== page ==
Dung Beetles Use the Milky Way for Orientation

Department of Biology, Lund University, 223 62 Lund, Sweden
Current biology: CB (Impact Factor: 9.57). 01/2013; 23(4). DOI: 10.1016/j.cub.2012.12.034
Source: PubMed


When the moon is absent from the night sky, stars remain as celestial visual cues. Nonetheless, only birds [1, 2], seals [3], and humans [4] are known to use stars for orientation. African ball-rolling dung beetles exploit the sun, the moon, and the celestial polarization pattern to move along straight paths, away from the intense competition at the dung pile [5-9]. Even on clear moonless nights, many beetles still manage to orientate along straight paths [5]. This led us to hypothesize that dung beetles exploit the starry sky for orientation, a feat that has, to our knowledge, never been demonstrated in an insect. Here, we show that dung beetles transport their dung balls along straight paths under a starlit sky but lose this ability under overcast conditions. In a planetarium, the beetles orientate equally well when rolling under a full starlit sky as when only the Milky Way is present. The use of this bidirectional celestial cue for orientation has been proposed for vertebrates [10], spiders [11], and insects [5, 12], but never proven. This finding represents the first convincing demonstration for the use of the starry sky for orientation in insects and provides the first documented use of the Milky Way for orientation in the animal kingdom.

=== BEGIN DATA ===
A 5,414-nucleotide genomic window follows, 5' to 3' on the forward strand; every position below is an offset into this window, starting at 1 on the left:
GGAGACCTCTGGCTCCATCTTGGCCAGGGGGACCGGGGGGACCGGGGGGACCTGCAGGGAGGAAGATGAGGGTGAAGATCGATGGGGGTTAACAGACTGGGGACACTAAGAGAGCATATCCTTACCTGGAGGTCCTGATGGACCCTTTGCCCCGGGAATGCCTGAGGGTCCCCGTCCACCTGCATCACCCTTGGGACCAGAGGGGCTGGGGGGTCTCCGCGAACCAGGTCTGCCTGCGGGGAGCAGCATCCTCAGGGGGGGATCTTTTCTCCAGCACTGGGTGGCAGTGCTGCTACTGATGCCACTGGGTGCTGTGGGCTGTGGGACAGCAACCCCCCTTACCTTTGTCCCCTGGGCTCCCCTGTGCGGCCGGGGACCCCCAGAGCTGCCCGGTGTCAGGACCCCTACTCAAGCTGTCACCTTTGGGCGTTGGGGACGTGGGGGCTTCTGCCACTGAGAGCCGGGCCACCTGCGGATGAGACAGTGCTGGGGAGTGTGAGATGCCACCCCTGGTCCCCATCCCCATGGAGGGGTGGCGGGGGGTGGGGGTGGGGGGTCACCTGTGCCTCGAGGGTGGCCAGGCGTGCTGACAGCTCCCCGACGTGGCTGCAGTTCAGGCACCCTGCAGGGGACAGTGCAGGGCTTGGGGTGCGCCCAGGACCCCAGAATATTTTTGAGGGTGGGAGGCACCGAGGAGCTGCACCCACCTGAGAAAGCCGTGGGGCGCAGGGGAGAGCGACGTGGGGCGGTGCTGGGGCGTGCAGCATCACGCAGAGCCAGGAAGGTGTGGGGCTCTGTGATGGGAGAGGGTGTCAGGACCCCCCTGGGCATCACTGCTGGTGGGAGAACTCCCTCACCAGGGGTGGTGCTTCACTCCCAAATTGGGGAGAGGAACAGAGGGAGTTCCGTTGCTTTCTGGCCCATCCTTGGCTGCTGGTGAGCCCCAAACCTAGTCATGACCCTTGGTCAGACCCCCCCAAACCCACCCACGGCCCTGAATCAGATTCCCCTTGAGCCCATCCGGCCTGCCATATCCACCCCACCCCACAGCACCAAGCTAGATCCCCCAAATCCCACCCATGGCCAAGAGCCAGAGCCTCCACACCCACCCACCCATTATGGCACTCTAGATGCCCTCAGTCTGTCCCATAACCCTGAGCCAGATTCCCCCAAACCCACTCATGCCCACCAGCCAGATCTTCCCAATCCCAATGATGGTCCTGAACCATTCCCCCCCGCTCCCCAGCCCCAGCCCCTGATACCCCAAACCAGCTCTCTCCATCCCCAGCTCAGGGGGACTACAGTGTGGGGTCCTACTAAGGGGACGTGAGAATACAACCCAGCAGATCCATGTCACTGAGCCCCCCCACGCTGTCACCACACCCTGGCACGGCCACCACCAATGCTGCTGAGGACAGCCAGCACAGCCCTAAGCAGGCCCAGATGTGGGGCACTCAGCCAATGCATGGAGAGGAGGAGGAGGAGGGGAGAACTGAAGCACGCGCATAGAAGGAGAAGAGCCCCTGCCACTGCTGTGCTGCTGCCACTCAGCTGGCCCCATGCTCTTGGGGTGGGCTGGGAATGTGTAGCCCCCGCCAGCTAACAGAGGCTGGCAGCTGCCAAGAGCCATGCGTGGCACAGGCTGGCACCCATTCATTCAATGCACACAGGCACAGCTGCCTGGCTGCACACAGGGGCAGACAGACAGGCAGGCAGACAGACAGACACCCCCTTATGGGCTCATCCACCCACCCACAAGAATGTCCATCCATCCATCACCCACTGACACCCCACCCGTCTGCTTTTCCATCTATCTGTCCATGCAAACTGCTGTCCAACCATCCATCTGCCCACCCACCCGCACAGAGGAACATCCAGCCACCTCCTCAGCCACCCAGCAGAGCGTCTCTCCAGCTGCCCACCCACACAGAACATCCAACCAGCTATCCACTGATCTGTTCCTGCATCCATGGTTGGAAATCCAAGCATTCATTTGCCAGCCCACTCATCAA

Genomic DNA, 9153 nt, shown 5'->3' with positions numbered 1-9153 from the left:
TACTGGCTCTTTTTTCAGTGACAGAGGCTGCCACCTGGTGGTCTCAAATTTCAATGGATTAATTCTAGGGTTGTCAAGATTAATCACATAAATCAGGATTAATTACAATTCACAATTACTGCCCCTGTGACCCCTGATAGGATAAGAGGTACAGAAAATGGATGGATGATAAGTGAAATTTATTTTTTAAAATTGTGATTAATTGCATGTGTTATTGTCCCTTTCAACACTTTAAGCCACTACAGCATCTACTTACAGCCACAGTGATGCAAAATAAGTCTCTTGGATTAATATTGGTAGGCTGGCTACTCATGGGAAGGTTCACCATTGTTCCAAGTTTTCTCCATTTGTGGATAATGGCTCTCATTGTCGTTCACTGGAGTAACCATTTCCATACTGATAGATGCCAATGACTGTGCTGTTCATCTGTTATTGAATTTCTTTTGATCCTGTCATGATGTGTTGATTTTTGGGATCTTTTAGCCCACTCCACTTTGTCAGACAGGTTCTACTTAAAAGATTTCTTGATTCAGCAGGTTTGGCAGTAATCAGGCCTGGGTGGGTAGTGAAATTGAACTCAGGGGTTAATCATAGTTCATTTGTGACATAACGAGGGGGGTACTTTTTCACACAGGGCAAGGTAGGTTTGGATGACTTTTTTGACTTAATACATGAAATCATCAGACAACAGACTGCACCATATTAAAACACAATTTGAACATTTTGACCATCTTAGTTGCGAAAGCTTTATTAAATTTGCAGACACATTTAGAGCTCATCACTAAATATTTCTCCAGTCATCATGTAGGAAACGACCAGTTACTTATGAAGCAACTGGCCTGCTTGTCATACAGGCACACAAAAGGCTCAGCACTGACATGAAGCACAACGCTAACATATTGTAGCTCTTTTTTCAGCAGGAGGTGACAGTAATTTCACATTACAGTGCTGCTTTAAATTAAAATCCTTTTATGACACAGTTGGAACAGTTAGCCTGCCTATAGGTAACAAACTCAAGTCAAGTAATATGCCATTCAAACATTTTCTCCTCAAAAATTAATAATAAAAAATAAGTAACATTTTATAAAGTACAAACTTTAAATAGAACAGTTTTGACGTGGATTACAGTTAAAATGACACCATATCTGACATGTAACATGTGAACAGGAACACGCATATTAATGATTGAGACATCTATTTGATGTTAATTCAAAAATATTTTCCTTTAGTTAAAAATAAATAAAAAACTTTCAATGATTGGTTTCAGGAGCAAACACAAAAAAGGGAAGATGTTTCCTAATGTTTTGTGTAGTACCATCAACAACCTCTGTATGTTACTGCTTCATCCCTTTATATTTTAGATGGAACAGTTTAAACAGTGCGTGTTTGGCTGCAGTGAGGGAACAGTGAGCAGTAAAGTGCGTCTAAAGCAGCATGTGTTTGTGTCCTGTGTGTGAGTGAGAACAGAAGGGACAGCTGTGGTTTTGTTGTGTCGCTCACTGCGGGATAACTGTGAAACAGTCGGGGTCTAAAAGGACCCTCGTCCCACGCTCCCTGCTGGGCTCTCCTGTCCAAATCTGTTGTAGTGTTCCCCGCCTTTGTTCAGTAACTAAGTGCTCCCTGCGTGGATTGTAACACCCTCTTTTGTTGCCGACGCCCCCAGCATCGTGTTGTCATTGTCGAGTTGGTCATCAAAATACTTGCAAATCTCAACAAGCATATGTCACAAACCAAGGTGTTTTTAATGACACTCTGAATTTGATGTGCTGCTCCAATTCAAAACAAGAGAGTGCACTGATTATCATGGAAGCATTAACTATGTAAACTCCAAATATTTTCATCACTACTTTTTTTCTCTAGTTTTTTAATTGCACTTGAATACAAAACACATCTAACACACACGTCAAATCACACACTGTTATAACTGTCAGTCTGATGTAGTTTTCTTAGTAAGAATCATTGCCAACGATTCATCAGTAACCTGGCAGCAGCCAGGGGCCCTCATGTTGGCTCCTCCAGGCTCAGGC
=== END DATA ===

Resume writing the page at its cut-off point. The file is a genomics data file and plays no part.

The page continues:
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Available from: Eric Warrant
    • "Even when neither the sun nor the moon itself is visible, dung beetles can still orient using wide-field celestial cues, such as the pattern of polarized skylight surrounding the sun or moon (Dacke, Nilsson, et al, 2003; Dacke, Nordstr€ om, et al, 2003; el Jundi et al., 2014), gradients of intensity across the sky (el Jundi et al., 2014) or the Milky Way (Dacke, Baird, et al., 2013). To test whether nocturnal beetles are better than diurnal beetles at keeping a straight line when the moon is hidden from sight, we compared the orientation performance of both species under three conditions in which no major celestial body was visible: (1) on a full moon night with the moon shaded from view by a large wooden board, (2) on a crescent moon night with the moon similarly shaded and (3) on a moonless night, illuminated only by the light of the stars. "